Bishop Goff's Meditation for the 18th Week After Pentecost

The Power of Prayer in the Wilderness of Cancer
The meditation I offer today in this time of division, uncertainty and daily change in our national life is personal. As I complete active cancer treatment, I reflect on the journey and offer my thanks to you for accompanying me in prayer. I pray that this reflection might be a support to you as you journey through every wilderness of this time.
It was a doctor named Gabriel who first told me that I had breast cancer, Gabriel the messenger who brings news that changes everything. A week later, a doctor named DeHeart said to me, "This really sucks. I'm so sorry," and I thought, "Since breast cancer strikes one out of every eight women, why not me?"  From those first days, I needed a visual, poetic and biblical image to focus my response.  The frequently used language of "battling" cancer or "fighting" cancer or "kicking cancer's butt" wouldn't work for me.  I didn't want those images of violence in my life in a time when I really needed to breathe deeply and find hope.  So I prayed and listened and was led to enter the time of cancer treatment as a journey through the wilderness. 
As the Israelites spent forty years in the wilderness on their way to another land, I would willingly enter the wilderness of illness on my way to healing. As the Israelites spent much of the forty years camped in the desert, I would pitch my tent in a forbidding place, there to discover not only stinging scorpions and biting snakes, not only burning sun and howling wind, but manna and quails and water from the rock.  I would enter the wilderness of cancer treatment as I'd previously hiked and camped in wild places of nature -- with careful planning, with humility and with deep respect for the journey. I'd also go with more than a little fear and trembling, even though I knew beyond a shadow of a doubt that God was already there and I would never be alone.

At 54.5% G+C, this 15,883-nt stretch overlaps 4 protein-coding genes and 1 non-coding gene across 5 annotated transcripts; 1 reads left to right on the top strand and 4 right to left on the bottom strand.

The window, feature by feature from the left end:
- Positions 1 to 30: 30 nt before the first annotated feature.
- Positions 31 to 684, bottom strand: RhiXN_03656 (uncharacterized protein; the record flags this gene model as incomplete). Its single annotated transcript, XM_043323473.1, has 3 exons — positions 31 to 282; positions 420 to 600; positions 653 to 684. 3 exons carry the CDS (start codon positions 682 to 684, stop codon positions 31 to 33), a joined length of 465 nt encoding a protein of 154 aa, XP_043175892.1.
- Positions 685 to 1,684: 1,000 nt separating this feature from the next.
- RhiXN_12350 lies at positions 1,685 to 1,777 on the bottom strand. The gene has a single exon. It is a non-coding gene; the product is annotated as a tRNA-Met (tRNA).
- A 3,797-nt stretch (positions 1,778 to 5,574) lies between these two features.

As I camped out and wandered through the wilderness of illness, I was blessed with messages of hope. Again and again passages from the book of the prophet Isaiah, which were sent in cards and songs, or which I stumbled upon when I wasn't looking, came alive for me. "Do not remember the former things, or consider the things of old," I heard one Tuesday morning. "I am about to do a new thing; now it springs forth, do you not perceive it? I will make a way in the wilderness and rivers in the desert." (Isaiah 43:18-19). That promise moved me to tears. "The wilderness and the dry land shall be glad," I heard the evening before one chemo infusion. "The desert shall rejoice and blossom; . . . Strengthen the weak hands and make firm the feeble knees. Say to those who are of a fearful heart, 'Be strong, do not fear! Here is your God.'" (Isaiah 35:1, 4) These promises went with me into the wilderness and they made it bearable, even beautiful at times, though it was still a place of terror.
Throughout the entire journey, from diagnosis to surgery, through chemo and radiation, I felt absolutely buoyed by the prayers of others. When I was too tired or worried to pray, I was lifted by the prayers of the community. When I didn't know how to pray for myself, I was strengthened by praying for others. Time and time again I felt, literally felt, hope flowing through my soul in the midst of fear, light pouring into my mind in moments of darkness, strength surging in my body in hours of weakness.  Prayer carried me through the wilderness and guided me to recognize and rejoice in the presence of God there. I thank you for your prayers which were such a huge part of sustaining me.
I have now completed active treatment and begin the next five years of follow up care.  My hair is coming back.  My fingernails are beginning to grow normally.  My full stamina is returning.  I'm ready to leave this particular wilderness and enter whatever is next. Thanks be to God who is with us always, in every wilderness. Thanks be God for the wonder and power of prayer.
 May God bless you in every wilderness journey you take.